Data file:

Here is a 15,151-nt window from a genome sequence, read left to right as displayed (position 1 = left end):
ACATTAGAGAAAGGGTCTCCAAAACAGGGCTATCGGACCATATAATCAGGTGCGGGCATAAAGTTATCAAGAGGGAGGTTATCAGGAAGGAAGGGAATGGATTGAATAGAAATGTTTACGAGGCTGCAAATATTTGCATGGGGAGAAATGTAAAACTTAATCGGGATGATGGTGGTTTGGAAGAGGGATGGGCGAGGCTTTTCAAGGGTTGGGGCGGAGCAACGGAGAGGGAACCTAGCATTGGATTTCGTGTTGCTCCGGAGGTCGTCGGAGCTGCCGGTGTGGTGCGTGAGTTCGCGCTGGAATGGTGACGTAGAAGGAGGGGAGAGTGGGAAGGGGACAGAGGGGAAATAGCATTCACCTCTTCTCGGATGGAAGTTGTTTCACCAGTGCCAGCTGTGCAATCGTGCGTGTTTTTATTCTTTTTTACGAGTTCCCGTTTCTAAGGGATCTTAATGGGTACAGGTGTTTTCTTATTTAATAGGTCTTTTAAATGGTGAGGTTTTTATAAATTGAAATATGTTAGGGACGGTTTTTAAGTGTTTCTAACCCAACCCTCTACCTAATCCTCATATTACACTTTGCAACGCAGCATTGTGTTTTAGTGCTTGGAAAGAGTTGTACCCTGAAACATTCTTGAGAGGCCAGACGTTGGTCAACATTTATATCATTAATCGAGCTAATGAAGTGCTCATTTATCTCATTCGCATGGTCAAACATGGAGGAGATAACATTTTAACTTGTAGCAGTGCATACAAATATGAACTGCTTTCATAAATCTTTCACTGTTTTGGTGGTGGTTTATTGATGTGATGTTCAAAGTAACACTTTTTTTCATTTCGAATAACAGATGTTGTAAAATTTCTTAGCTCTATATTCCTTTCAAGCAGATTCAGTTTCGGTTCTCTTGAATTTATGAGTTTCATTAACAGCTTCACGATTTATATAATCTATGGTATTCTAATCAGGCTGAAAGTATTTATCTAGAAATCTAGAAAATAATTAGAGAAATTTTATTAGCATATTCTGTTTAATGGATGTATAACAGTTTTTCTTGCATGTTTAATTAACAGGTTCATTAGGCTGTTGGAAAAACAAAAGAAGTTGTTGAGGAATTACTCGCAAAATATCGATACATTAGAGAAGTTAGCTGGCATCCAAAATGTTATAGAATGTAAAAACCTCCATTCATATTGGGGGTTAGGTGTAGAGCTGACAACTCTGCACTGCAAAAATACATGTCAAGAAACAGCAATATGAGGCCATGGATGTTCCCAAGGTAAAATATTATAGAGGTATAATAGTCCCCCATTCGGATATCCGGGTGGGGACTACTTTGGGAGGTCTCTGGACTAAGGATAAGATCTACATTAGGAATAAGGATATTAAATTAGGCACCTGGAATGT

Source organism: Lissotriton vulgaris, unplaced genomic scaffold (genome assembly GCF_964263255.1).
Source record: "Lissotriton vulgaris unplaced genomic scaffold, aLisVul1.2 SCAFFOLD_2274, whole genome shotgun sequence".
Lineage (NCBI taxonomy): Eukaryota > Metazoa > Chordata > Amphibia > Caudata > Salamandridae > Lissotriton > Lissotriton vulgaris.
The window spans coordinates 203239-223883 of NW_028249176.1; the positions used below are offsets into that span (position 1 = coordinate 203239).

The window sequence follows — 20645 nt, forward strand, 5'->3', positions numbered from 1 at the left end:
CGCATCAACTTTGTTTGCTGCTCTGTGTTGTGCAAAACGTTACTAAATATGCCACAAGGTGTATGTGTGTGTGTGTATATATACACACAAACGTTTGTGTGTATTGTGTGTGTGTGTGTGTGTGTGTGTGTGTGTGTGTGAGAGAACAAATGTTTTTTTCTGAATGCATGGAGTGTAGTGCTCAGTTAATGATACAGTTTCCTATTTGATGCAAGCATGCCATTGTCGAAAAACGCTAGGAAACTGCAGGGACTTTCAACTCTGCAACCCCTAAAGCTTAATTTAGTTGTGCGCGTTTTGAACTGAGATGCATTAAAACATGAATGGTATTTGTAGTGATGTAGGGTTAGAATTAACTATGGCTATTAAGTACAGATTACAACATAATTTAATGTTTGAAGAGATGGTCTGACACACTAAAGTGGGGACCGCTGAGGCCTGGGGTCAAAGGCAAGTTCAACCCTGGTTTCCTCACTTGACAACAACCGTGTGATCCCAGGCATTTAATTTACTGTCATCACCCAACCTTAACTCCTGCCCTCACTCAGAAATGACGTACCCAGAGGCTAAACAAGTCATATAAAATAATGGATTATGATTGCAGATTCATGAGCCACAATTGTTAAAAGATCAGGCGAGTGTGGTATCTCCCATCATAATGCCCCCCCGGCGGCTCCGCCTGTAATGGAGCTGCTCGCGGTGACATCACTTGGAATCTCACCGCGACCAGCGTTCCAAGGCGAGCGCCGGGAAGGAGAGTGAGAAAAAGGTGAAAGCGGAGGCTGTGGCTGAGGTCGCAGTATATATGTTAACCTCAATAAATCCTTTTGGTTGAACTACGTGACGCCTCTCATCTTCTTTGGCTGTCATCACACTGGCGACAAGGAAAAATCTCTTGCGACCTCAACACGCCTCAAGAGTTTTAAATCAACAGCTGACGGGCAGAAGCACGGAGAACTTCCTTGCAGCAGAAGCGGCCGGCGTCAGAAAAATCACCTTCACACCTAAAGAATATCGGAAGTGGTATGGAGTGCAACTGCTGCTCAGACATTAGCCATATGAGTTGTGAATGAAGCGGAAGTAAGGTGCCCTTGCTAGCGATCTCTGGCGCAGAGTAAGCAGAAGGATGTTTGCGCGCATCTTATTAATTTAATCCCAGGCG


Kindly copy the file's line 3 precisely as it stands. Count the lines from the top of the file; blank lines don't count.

Source organism: Lissotriton vulgaris, unplaced genomic scaffold (genome assembly GCF_964263255.1).